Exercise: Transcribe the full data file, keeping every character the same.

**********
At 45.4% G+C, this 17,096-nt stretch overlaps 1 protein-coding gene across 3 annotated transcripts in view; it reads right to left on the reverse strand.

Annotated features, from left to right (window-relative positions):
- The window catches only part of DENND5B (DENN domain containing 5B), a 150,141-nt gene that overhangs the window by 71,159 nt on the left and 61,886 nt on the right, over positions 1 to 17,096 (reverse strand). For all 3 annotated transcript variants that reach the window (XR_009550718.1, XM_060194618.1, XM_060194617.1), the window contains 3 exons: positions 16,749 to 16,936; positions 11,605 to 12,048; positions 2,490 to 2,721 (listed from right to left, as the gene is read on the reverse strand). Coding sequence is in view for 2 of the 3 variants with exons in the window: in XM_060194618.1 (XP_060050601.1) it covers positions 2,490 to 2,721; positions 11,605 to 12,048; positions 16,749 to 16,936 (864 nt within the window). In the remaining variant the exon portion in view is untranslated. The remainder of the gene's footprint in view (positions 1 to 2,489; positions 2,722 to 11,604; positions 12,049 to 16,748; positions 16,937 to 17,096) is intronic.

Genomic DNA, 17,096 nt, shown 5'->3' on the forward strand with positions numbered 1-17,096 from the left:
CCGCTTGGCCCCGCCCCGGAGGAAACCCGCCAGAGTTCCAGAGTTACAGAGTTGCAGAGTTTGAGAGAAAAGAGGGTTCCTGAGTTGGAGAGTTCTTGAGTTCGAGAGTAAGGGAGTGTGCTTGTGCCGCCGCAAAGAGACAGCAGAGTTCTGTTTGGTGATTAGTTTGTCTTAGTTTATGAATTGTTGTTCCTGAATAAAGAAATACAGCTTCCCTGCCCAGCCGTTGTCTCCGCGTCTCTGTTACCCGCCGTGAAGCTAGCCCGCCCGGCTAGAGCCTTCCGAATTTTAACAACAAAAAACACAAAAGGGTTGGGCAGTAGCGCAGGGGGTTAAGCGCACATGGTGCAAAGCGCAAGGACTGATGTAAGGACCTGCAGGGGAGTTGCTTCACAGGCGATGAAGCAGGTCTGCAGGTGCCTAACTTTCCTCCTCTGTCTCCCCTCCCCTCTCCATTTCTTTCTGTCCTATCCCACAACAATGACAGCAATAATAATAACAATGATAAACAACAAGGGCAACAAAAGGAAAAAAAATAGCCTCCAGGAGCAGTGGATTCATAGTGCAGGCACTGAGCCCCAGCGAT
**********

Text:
At 45.4% G+C, this 17,096-nt stretch overlaps 1 protein-coding gene across 3 annotated transcripts in view; it reads right to left on the reverse strand.

Annotated features, from left to right (window-relative positions):
- The window catches only part of DENND5B (DENN domain containing 5B), a 150,141-nt gene that overhangs the window by 71,159 nt on the left and 61,886 nt on the right, over positions 1 to 17,096 (reverse strand). For all 3 annotated transcript variants that reach the window (XR_009550718.1, XM_060194618.1, XM_060194617.1), the window contains 3 exons: positions 16,749 to 16,936; positions 11,605 to 12,048; positions 2,490 to 2,721 (listed from right to left, as the gene is read on the reverse strand). Coding sequence is in view for 2 of the 3 variants with exons in the window: in XM_060194618.1 (XP_060050601.1) it covers positions 2,490 to 2,721; positions 11,605 to 12,048; positions 16,749 to 16,936 (864 nt within the window). In the remaining variant the exon portion in view is untranslated. The remainder of the gene's footprint in view (positions 1 to 2,489; positions 2,722 to 11,604; positions 12,049 to 16,748; positions 16,937 to 17,096) is intronic.

Genomic DNA, 17,096 nt, shown 5'->3' on the forward strand with positions numbered 1-17,096 from the left:
CCGCTTGGCCCCGCCCCGGAGGAAACCCGCCAGAGTTCCAGAGTTACAGAGTTGCAGAGTTTGAGAGAAAAGAGGGTTCCTGAGTTGGAGAGTTCTTGAGTTCGAGAGTAAGGGAGTGTGCTTGTGCCGCCGCAAAGAGACAGCAGAGTTCTGTTTGGTGATTAGTTTGTCTTAGTTTATGAATTGTTGTTCCTGAATAAAGAAATACAGCTTCCCTGCCCAGCCGTTGTCTCCGCGTCTCTGTTACCCGCCGTGAAGCTAGCCCGCCCGGCTAGAGCCTTCCGAATTTTAACAACAAAAAACACAAAAGGGTTGGGCAGTAGCGCAGGGGGTTAAGCGCACATGGTGCAAAGCGCAAGGACTGATGTAAGGACCTGCAGGGGAGTTGCTTCACAGGCGATGAAGCAGGTCTGCAGGTGCCTAACTTTCCTCCTCTGTCTCCCCTCCCCTCTCCATTTCTTTCTGTCCTATCCCACAACAATGACAGCAATAATAATAACAATGATAAACAACAAGGGCAACAAAAGGAAAAAAAATAGCCTCCAGGAGCAGTGGATTCATAGTGCAGGCACTGAGCCCCAGCGAT